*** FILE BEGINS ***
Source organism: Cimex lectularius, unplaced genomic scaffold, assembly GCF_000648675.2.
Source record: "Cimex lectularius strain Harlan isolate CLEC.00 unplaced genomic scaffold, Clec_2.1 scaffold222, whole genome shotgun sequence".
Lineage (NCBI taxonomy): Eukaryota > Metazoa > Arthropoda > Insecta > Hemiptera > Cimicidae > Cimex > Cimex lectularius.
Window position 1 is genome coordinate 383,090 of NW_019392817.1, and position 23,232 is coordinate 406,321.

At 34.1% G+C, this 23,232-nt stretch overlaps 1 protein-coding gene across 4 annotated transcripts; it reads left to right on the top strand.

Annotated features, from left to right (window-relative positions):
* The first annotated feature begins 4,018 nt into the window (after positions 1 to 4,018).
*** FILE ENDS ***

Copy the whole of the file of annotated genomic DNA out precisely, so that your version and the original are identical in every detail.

Source organism: Cimex lectularius, unplaced genomic scaffold, assembly GCF_000648675.2.
Source record: "Cimex lectularius strain Harlan isolate CLEC.00 unplaced genomic scaffold, Clec_2.1 scaffold222, whole genome shotgun sequence".
Lineage (NCBI taxonomy): Eukaryota > Metazoa > Arthropoda > Insecta > Hemiptera > Cimicidae > Cimex > Cimex lectularius.
Window position 1 is genome coordinate 383,090 of NW_019392817.1, and position 23,232 is coordinate 406,321.

At 34.1% G+C, this 23,232-nt stretch overlaps 1 protein-coding gene across 4 annotated transcripts; it reads left to right on the top strand.

Annotated features, from left to right (window-relative positions):
* The first annotated feature begins 4,018 nt into the window (after positions 1 to 4,018).